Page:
I think it’s harder because there are a lot more eyes on you. When I first came here I was doing all four of the major sports teams, like when the Celtics were really bad and no one cared what you did. Also, right now there is so much competition for information especially at Gillette. Someone associated with the team might want to give their information to a national guy like Adam Schefter instead of me for political reasons. There’s a lot of back scratching in sports reporting.
I feel like Boston is very unique in how closely we follow our sports teams, is there any other city in America that consumes as much sports coverage as we do here?
Having traveled as much as I have and been to as many places covering different sports, I’d say maybe some of the Canadian markets like Toronto or Montreal, they can’t get enough of their hockey but American cities…maybe Chicago. There really is so few markets that eat it up like we do.
As a fan, what is your favorite town to visit?
I’ve been to so many great places. I love Montreal and Toronto for hockey because it’s just in their blood. They stop what they’re doing for a game. You can’t help but get caught up in it. If you’re a sports fan you gotta go. I also love going to Buffalo. The Bills fan are great. Rich stadium is old and they are probably going to replace it soon but when they’ve given the Patriots games, it’s one of the loudest places I’ve ever been. The building literally shakes.
So Patriots fans want to know…what was it like with Brady or around Gillette when all that Deflategate stuff was going on?
Yeah it’s really still impacting what’s going on now. The stuff about Brady not being open with the press is legitimate. He knows some guys were on his side but he feels like he got attacked by the press and he just hasn’t been as open as he’s been in the past. It’s unfortunate because he’s a good guy and I think he does like to talk and interact with people but it’s changed things. He doesn’t spend as much time in the locker room. We get 45 minutes in there and we really don’t see him anymore.
Seen McNally or Jastremski around at all?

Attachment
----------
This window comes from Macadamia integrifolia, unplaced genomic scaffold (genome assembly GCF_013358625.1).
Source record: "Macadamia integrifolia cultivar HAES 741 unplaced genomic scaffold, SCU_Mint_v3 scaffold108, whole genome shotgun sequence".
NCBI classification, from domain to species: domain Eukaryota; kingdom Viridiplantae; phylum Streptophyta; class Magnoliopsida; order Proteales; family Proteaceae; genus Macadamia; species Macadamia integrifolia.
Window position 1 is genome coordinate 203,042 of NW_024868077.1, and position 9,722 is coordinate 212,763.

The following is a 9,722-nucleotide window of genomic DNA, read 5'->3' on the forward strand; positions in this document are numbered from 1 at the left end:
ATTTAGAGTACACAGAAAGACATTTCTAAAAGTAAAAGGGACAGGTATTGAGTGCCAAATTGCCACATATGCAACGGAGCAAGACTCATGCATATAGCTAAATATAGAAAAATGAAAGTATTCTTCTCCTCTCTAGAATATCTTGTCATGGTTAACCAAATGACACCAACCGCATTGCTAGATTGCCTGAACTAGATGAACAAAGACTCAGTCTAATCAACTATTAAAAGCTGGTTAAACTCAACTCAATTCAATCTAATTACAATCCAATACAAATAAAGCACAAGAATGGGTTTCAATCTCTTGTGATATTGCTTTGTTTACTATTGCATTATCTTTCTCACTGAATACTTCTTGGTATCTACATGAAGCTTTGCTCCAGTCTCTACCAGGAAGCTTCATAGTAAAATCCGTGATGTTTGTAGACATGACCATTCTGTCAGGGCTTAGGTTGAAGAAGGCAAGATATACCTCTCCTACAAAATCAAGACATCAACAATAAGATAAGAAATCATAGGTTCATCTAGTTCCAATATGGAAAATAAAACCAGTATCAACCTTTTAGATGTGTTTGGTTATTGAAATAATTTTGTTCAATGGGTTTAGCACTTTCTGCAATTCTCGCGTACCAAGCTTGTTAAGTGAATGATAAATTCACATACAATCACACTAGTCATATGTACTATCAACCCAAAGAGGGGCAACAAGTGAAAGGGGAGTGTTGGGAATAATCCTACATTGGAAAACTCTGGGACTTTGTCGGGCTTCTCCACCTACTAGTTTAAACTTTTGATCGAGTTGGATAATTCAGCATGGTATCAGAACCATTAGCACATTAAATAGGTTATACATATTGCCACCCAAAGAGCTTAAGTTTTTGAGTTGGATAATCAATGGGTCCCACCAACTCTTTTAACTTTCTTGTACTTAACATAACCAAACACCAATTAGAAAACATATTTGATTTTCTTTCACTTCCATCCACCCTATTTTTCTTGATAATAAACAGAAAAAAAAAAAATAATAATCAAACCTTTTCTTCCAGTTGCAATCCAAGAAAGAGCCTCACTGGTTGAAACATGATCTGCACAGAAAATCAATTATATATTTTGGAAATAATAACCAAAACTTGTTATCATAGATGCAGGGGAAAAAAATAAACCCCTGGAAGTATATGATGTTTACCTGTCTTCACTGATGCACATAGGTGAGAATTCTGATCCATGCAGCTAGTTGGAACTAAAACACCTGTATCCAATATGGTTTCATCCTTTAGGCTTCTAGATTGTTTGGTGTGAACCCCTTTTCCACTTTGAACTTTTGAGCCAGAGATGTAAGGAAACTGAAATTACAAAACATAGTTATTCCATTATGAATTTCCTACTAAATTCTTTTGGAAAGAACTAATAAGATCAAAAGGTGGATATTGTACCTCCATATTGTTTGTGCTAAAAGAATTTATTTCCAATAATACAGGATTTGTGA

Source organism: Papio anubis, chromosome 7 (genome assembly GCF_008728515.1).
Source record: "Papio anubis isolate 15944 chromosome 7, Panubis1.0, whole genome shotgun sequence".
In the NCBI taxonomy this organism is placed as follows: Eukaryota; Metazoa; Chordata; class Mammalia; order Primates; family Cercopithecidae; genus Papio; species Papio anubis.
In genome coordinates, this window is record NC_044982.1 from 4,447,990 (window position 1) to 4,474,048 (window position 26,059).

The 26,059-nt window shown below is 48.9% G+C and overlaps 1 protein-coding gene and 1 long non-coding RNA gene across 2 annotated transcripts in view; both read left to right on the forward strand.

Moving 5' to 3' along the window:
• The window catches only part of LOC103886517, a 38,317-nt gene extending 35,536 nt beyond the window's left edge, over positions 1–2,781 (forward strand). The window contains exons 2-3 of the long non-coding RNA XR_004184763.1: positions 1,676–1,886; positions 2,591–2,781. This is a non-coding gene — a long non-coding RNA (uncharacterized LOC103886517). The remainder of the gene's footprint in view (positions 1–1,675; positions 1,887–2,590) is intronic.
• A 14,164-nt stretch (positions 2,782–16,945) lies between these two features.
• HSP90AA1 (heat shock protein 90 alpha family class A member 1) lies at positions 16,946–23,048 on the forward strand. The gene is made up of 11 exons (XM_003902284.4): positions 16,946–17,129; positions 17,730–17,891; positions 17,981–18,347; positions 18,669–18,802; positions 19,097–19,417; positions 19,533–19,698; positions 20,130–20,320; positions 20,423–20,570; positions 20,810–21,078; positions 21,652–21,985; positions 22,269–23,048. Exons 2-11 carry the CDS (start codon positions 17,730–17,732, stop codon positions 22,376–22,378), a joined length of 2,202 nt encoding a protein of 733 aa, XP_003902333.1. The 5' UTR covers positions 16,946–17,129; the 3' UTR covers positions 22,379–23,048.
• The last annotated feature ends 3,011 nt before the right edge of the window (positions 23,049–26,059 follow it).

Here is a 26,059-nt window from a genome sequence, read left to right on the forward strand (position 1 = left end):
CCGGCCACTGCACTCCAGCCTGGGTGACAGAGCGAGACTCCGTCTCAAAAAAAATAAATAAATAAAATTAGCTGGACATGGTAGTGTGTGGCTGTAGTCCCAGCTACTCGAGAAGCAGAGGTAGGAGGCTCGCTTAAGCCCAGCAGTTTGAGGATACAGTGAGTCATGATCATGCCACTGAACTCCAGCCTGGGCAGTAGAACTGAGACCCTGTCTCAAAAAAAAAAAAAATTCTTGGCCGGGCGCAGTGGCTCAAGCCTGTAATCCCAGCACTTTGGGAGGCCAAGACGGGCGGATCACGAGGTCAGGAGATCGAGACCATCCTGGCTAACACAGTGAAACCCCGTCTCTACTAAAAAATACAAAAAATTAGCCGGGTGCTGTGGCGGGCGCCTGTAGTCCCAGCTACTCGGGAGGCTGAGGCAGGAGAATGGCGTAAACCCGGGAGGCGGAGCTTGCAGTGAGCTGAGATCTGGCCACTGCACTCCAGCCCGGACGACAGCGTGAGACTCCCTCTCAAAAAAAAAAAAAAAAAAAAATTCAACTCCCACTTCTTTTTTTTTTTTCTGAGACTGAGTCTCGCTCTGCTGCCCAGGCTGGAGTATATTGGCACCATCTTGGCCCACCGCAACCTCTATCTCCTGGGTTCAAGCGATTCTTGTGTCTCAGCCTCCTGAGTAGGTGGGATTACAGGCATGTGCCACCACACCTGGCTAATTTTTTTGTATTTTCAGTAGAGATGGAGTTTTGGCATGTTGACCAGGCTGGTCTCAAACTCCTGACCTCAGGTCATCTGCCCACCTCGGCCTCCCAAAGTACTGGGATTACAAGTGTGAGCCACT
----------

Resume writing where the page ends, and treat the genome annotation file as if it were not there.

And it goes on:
Nope, haven’t seen them at all.
What’s the coolest thing you’ve seen or been a part of working at CSNNE?
Well there’s a lot but probably 2004 when the Sox won the series. I covered that whole thing and I literally lost 20 pounds during that run. I remember after Ortiz won it in Game 5 we went back to the station and slept on chairs for a couple hours and then drove to NYC. I was driving with one of my best friends and our videographer, Glen Gleason. We could both barely keep our eyes open at that point and he looks at me and says “we’re gonna do this aren’t we?” And I got chills, we just had a feeling after those two games in Boston. When they finally won it all we were in St. Louis and all of the media people were behind the wall in right field and we couldn’t see the field. Wendy Nix and I were standing on a pickle barrel or something and we were just barely able to see over the wall. When we saw the final out we all ran out on the field and the Fox people were trying to keep us off because they had exclusive rights to the field for 15 minutes. We all stopped and looked at each other for like a second and then we ran right by them. We all wanted to get pictures and interviews immediately. It was so cool to be in the middle of it, to be down on the field with the players and to be part of that unbridled joy. You think about people like my father who’s been a fan his entire life, no one ever thought that it would happen.
Also, the Bruins winning the Cup, being on ice with David Krejci or watching Chara hoist the cup over his head. Even this last Superbowl, I was there with Dan Koppan in Arizona and he was so emotional because he was on that 2007 team that lost there. When Butler made that interception Dan just started screaming and punching in the air. It was just so surreal no one could believe what happened on that last play. It’s one of those things, you’re not on the team, you didn’t contribute to them winning or losing but when you’re down there in the moment, I’ve always thought wow it’s pretty cool that I get to do this.
What inspires you about living in about Boston?
What I really like about Boston is that it’s a big city but it feels like a small town. When I’m downtown I always see people I know. I like the little neighborhoods. I could easily root myself in the North End and never leave. Sometimse people ask me if I’d go someplace else but I’ve never had a desire to leave. Also, there’s so many inspiring people here working in Boston at our hospitals and schools. Most people who come here stay here.
Any advice for aspiring journalists out there?
Anybody who ever asks me that, I tell them it’s all about repetition. If you have a natural talent for it that will show pretty quickly but the only thing that will improve you is repetition. You just have to do it over and over again. So many people come through, they get a break here and there but if you want to do this for 35 years you have to work at it.